LAOS CULINARY INTRODUCTION
Lao food is distinct from its neighbours, Vietnam and Cambodia, although it is somehow similar to the food in the north east of Thailand.
Lao traditional food is spicy and dry basing on buffalo meat, fish, poultry and pork. Vegetables and herbs appear in every Laos meal. Laos people usually use fresh ingredients to cook the dishes as they believe this makes their food more delicious.
Sticky rice is a staple of Laos food and it is traditionally eaten by using fingers. Traditionally, spoons were used only for soups and white rice, and chopsticks were used only for noodles. Most food was handled by hand. The traditional eating manner was family style, with diners sitting on the floor and sharing dishes. Though this tradition is still common in the country side, it is not widely seen in urban areas nowadays.
Another daily favourite is noodle soup (called feu also spelt pho) which is a hearty soup incorporating meat, noodles and vegetables. Don’t be surprised if when ordering your noodle soup, a huge plate of local salad vegetables arrives at the same time, together with a range of sauces and condiments.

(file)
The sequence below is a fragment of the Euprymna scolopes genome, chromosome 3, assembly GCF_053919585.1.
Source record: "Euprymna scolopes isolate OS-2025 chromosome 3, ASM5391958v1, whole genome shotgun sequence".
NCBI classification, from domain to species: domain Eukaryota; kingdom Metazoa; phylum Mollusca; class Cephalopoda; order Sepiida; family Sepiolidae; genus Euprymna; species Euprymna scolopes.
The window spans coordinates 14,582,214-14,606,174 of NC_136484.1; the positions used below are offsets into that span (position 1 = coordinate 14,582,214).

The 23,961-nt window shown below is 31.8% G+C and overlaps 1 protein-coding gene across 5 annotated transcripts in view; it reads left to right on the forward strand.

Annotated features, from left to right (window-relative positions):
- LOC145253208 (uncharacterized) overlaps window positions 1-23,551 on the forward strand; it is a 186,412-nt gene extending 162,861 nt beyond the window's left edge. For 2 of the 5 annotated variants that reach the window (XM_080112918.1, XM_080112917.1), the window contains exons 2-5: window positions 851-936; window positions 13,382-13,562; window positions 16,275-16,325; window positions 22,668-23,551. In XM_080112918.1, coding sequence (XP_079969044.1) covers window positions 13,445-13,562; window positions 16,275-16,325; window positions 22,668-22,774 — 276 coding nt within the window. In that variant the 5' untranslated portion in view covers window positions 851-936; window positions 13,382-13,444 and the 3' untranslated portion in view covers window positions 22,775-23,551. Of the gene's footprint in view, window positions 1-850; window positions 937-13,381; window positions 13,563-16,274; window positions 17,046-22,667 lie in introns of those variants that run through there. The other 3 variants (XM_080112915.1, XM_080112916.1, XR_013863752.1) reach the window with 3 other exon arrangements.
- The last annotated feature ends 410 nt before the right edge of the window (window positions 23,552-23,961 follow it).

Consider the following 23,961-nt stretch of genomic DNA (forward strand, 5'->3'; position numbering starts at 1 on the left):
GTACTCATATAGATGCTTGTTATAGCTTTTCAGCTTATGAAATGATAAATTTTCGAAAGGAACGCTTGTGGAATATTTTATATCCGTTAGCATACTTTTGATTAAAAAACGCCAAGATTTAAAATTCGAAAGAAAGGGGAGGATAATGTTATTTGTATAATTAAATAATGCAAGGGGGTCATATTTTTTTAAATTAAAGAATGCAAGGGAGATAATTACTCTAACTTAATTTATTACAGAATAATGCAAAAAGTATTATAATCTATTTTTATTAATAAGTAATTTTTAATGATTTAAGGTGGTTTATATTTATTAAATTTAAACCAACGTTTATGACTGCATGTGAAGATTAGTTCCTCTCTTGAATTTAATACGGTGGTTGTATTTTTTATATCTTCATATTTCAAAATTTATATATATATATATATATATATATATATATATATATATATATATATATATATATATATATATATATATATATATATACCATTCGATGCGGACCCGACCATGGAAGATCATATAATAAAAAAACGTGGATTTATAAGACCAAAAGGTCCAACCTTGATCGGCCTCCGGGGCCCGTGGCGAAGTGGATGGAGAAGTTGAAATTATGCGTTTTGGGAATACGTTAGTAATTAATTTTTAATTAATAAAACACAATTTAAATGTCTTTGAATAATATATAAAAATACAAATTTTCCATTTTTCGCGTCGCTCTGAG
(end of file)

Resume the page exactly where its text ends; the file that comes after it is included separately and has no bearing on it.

Laap is a traditional Lao food is made from chopped meat, chicken or duck is a favorite. The finely chopped meat spices and broth is mixed with uncooked rice grains that have been dry fried and crushed. Laap is eaten with a plate of raw vegetables and sticky rice.
Tam Mak houng or Papaya salad is a type of salad made from sliced raw papaya, garlic, chile, peanuts, sugar, fermented fish sauce and lime juice.
Padeck is the distinctive and unique Lao traditional food. It’s a mixture of fish and salt that is marinated and preserved in a jar for minimum of a year up to 3 years.
WHERE TO EAT: Vientiane Restaurant: There are various choices of riverside restaurants serving traditional Thai and Southeast Asian dishes and even European cuisines. Luang Prabang Restaurant: Like Vientiane, there is a various choice of restaurant in this small town from European cuisine to Indian, Laos cuisine. Savannakhet: it is easy to find a smaill restaurant run by locals and street food can meet the needs of those who wish to try the original taste of traditional Laos cuisines. Xieng Khouang: Eating options are not particularly varied in Xieng Khouang; the vast majority of restaurants serve traditional Asian fare. French cuisine can be easily found, and the most obvious French influence - baguette sandwiches are sold on most streets while Vietnamese, Thai, and Chinese dishes are easy enough to find. Champasak: Eating options are limited here and they are often attached to restaurants of hotels or guesthouses. Noodle and standard Laos dishes such as laap with sticky rice can be found on main street.
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